Scotland has an abundance of Holy wells and Stonehouse is no exception.
Four Holy wells are found within the parish and numerous other wells
(natural springs) supplied the water needs of the village. Stonehouse
appears to be technically an island, surrounded by rivers and burns
making it impossible to leave the village without crossing water, thus
there is no lack of supply to the wells.
Holy wells are of pagan origin, from a time when there were many
superstitions surrounding water. Pilgrims and Christians from all over the countryside would flock to try their healing properties or
administer Christian baptisms, as was probably the case at St.Ninian’s
well. This well like the old kirk church and churchyard, was dedicated
to St.Ninian. Over the centuries St. Ninian’s well has been corrupted into Ringan Well. Ringwell Gardens at West Mains is
a further corruption of this historic site. Today all that remains is a
two metre square hole covered with stone slabs and filled with rubbish
between the farm of East Mains and the old kirk.
Situated on the banks of the Avon on the lands of Patrickholm lies
St.Patrick’s well, known for its healing properties in curing
tuberculosis and skin diseases. This may just be a coincidence but
Stonehouse Hospital was
originally built in 1896 to provide care and
treatment for sufferers of tuberculosis and other related diseases.
This well, like so many others was dedicated to another preacher of
Christianity. St.Patrick is said to have spread the gospel throughout
this area including Dalserf and, like Ninian his name appears
throughout the country. This sulphurous spring can still be seen today
trickling through a stratum of rock and cascading down the gorge. Its
smell and white colouring are easily identifiable. Ordnance survey maps
record this historic site as a physic well.
St.Anthony’s well was a prominent well in its time; also known as
Brackenhill well, situated not a great distance from Spittal House
which was formerly a hospital and a convent built in 1723. Spittal or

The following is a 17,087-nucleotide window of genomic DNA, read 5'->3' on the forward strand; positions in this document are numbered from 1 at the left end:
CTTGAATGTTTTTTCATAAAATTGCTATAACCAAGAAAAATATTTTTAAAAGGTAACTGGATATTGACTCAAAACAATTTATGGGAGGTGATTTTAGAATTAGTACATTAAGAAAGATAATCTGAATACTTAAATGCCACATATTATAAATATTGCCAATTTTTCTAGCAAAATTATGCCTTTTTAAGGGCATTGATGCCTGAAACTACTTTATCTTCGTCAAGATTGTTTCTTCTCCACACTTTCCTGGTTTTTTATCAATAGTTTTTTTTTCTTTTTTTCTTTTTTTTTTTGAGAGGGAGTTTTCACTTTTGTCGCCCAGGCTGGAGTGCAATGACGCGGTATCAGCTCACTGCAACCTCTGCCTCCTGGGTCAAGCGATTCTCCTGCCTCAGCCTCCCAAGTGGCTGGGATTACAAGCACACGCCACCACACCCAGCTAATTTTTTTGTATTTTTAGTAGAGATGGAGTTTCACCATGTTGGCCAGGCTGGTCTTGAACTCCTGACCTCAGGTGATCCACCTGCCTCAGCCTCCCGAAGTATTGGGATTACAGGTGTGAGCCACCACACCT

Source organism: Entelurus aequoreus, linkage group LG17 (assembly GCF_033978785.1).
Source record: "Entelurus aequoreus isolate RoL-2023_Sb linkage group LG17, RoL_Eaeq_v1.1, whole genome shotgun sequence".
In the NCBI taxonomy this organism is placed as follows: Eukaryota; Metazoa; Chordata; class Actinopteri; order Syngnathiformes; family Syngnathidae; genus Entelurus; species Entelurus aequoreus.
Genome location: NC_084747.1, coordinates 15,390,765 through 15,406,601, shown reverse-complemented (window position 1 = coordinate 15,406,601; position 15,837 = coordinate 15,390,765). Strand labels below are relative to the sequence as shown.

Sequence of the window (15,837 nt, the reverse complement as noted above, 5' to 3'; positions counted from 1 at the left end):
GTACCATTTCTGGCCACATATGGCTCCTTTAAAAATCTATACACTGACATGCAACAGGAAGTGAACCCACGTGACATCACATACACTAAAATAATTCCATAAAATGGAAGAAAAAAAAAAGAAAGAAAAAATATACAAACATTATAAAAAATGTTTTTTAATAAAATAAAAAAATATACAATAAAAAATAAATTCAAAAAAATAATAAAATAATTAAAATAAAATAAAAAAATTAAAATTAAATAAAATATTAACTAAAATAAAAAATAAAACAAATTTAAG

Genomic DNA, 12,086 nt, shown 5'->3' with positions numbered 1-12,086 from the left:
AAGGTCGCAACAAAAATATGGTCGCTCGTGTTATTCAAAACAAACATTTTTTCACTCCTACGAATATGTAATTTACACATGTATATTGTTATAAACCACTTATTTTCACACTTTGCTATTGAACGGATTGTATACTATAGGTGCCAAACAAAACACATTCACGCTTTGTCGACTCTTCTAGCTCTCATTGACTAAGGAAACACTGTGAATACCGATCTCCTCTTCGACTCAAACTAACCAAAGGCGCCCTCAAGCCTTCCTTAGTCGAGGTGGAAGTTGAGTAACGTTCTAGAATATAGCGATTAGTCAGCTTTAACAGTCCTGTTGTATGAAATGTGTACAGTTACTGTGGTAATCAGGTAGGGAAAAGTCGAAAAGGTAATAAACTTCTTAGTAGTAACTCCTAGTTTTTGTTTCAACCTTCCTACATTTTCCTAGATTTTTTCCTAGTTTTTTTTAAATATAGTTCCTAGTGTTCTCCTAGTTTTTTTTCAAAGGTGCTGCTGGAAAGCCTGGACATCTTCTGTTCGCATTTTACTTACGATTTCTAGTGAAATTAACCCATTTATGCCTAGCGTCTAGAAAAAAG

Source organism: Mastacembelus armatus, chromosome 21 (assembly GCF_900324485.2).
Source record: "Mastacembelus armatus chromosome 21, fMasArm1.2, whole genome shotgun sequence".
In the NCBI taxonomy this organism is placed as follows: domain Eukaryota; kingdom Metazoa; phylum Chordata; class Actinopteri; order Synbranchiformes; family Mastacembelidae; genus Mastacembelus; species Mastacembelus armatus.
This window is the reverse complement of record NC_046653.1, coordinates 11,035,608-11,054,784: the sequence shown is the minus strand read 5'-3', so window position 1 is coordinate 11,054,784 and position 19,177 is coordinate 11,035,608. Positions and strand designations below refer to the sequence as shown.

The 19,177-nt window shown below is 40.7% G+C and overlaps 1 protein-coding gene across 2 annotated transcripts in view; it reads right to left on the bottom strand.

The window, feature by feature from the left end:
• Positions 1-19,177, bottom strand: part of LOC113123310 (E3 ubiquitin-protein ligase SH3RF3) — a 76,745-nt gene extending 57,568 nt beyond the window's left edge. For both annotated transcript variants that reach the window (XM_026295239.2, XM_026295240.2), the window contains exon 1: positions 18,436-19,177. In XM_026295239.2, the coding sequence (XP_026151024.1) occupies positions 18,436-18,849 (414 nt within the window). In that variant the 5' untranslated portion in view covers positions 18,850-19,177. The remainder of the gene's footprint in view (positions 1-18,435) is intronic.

‘spittle’, in a dictionary is described as a hospital for foul
diseases. The well can still be found today surrounded by a small stone
wall one and a half feet high and about two metres square.
Unfortunately, boring during the New Town survey is said to have caused
the well to dry up. It is thought that Anthony came from a wealthy
family and spoke only his native language, which was that of the
ancient Egyptians. He was known as a carer of the poor, patron and
protector of the lower animals. The well which was dedicated to him was
notable for being high in iron content and known for curing diseases
particularly those affecting horses. Naismith stated that in olden
times horses were brought to drink at the well, often over great
distances. It was believed that horses were taken to drink at the
spring and sometimes water was carried a considerable distance for the
same purpose. In the Summer of 1994, the Heritage Group carried out a
restoration project on the well which had suffered through vandalism
and the elements of nature.
St.Laurence’s well rises from the Watston burn at Chapel farm where an
ancient chapel formerly stood, dedicated to St.Laurence, thus he is
guardian of the well. Little is known of this well or its medicinal
powers. St.Laurence himself was known to be a deacon and martyr of
Rome, carer of the destitute, helpless and sick. Today the well is home
to various water fowl on Chapel farm.